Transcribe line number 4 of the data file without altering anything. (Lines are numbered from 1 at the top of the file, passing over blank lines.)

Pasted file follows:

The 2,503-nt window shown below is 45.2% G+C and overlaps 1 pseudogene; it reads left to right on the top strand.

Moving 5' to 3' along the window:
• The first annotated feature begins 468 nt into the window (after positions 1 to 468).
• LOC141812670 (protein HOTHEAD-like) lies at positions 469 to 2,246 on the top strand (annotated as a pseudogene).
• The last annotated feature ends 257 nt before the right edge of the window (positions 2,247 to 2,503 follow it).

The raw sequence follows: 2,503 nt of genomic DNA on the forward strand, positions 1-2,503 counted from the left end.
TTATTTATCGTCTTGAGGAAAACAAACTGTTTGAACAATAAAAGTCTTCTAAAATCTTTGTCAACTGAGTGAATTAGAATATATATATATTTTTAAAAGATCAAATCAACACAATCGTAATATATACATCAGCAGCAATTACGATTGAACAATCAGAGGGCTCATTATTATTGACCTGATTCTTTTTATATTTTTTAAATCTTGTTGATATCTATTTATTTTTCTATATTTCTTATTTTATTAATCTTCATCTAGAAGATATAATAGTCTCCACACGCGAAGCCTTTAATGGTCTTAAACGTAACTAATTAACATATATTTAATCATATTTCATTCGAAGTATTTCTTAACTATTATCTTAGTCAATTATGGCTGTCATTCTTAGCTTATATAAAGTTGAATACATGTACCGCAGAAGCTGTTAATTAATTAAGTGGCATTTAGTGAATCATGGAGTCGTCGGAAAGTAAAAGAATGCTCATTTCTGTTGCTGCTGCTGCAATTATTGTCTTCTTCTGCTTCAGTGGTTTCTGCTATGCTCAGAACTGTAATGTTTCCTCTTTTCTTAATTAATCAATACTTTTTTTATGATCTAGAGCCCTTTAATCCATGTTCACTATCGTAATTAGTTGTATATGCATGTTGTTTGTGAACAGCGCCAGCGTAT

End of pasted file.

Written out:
• LOC141812670 (protein HOTHEAD-like) lies at positions 469 to 2,246 on the top strand (annotated as a pseudogene).